As well as a number of other states that no one expects him to win:
Let’s say Donald Trump fails to sweep the Rust Belt states in 2020. His chances of winning Ohio, where he swamped Hillary Clinton by 9 points in 2016, are still great. But without Wisconsin, Michigan, and Pennsylvania, where Trump won by smaller margins four years ago, the president might well lose reelection.
In 2016, Trump had a 68 electoral-vote margin over Clinton — 304 to 236. Take away the combined 44 electoral votes from those three states, and Trump falls short of the needed 270 votes by 10.
With Trump trailing most of the Democratic candidates in the Rust Belt by double digits in recent polling, liberals seem gleeful about their chances of victory in 2020. But this optimism assumes Trump cannot expand the electoral map elsewhere.
In fact, he can. Thanks to the success of Trump’s policies and other fortuitous developments, several other blue-trending states are certain to be in play in 2020.
Of these, none is more important than Minnesota. Its 10 electoral votes alone could offset a possible Rust Belt loss. The mainstream media has barely covered Trump’s remarkable gains in Minnesota, a state that historically is the bluest of the blue.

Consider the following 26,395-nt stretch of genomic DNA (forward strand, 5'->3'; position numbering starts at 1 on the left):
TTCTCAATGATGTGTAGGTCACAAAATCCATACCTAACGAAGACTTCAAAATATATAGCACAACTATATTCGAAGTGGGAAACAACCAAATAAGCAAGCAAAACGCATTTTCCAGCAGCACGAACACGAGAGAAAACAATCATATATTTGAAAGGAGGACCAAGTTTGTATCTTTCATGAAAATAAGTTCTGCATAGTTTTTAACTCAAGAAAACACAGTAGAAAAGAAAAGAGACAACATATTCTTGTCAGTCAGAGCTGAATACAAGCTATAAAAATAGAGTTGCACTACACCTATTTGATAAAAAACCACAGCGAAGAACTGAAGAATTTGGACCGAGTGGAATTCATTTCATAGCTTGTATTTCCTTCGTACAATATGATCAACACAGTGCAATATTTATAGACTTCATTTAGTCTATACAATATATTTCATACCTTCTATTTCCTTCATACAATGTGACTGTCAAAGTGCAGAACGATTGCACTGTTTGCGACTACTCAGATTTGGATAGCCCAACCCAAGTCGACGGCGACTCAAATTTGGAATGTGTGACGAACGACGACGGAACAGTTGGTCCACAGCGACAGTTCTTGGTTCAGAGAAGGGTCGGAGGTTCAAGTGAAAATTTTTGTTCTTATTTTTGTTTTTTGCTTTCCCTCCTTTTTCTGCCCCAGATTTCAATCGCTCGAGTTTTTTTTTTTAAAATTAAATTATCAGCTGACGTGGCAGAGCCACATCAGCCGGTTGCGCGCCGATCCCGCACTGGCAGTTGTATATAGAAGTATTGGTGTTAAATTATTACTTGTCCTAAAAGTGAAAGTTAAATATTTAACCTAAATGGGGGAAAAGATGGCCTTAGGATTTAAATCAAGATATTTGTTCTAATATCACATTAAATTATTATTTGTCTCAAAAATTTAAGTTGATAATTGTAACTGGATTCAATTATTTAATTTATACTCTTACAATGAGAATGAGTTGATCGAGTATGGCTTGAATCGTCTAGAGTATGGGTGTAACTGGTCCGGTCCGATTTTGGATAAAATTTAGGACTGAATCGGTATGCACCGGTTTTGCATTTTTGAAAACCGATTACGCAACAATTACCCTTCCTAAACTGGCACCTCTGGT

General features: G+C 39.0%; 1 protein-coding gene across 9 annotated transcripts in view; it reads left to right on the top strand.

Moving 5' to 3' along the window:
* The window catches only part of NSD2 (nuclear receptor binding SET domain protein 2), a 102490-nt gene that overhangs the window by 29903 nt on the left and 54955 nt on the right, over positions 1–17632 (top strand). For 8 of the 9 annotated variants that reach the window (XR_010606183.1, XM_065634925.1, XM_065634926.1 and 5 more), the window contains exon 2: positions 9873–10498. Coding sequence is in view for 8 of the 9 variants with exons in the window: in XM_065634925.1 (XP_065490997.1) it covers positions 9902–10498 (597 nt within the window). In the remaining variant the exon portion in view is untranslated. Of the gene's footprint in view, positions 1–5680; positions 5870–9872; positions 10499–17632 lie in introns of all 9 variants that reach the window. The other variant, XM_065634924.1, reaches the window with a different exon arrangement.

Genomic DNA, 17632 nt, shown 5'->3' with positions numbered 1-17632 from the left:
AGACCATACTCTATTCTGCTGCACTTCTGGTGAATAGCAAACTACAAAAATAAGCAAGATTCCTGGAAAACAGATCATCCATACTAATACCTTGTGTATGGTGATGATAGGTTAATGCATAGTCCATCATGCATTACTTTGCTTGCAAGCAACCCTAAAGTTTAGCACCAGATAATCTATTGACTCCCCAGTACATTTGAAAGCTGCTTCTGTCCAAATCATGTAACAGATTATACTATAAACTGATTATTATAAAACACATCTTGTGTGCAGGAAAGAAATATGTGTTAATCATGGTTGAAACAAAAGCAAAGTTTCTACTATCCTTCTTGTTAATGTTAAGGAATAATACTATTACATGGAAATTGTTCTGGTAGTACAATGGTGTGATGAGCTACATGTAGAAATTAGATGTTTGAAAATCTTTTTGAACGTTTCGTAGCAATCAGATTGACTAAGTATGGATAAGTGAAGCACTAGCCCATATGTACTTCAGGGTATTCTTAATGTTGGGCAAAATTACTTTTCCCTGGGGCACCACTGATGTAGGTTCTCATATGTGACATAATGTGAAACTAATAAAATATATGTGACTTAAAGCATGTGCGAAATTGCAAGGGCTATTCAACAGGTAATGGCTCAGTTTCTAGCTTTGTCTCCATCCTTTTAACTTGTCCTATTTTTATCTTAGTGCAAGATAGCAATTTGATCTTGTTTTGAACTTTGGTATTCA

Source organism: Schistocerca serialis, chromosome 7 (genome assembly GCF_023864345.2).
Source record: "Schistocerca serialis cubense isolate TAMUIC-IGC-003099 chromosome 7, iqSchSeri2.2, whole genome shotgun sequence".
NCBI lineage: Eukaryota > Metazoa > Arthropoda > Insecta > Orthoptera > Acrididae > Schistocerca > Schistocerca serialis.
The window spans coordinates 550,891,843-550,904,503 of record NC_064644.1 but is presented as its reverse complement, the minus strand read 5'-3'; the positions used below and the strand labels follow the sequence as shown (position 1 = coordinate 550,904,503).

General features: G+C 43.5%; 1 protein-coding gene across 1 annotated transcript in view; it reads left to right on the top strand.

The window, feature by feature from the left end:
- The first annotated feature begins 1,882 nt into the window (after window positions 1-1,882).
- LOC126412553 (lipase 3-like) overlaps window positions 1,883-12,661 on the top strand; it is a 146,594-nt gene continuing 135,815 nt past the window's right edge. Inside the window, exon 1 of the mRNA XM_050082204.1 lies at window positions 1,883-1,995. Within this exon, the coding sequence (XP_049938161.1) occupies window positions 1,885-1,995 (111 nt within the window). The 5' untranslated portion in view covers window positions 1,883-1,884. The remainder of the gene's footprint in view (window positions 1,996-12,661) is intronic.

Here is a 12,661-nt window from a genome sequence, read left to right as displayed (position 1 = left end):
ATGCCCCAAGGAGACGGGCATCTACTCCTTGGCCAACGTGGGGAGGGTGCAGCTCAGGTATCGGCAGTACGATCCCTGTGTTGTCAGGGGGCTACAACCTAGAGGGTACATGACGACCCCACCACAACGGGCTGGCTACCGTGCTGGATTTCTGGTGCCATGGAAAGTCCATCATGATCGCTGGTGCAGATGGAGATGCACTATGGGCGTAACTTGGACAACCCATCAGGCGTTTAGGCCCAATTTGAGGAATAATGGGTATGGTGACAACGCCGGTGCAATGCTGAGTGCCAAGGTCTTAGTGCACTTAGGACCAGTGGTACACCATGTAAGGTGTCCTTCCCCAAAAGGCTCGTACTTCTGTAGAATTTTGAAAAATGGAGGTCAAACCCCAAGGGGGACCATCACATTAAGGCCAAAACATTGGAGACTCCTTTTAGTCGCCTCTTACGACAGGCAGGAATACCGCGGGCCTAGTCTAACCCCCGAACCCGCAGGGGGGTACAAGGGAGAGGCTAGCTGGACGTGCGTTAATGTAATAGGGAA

How blue? Even during the Reagan landslide victories of 1980 and 1984, the Gopher State remained a bastion of New Deal liberalism and economic populism. In fact, the last time the GOP captured Minnesota was during Richard Nixon’s reelection campaign in 1972, nearly a half-century ago.
Yet Trump, with his own brand of populism, nearly captured the state in 2016. He carried 78 of the state’s 87 counties, double the number carried by President Barack Obama in 2012. Overall, the margin between Trump and Hillary Clinton was a mere 1.5 percent — just 44,000 votes — the weakest Democratic tilt in decades.
I knew Trump would win Minnesota in 2020 back in 2016. But the riots and the burning of the Lake and Hiawatha neighborhood sealed the deal. That was too much even for the nicest Scandihoovian cucks and karens.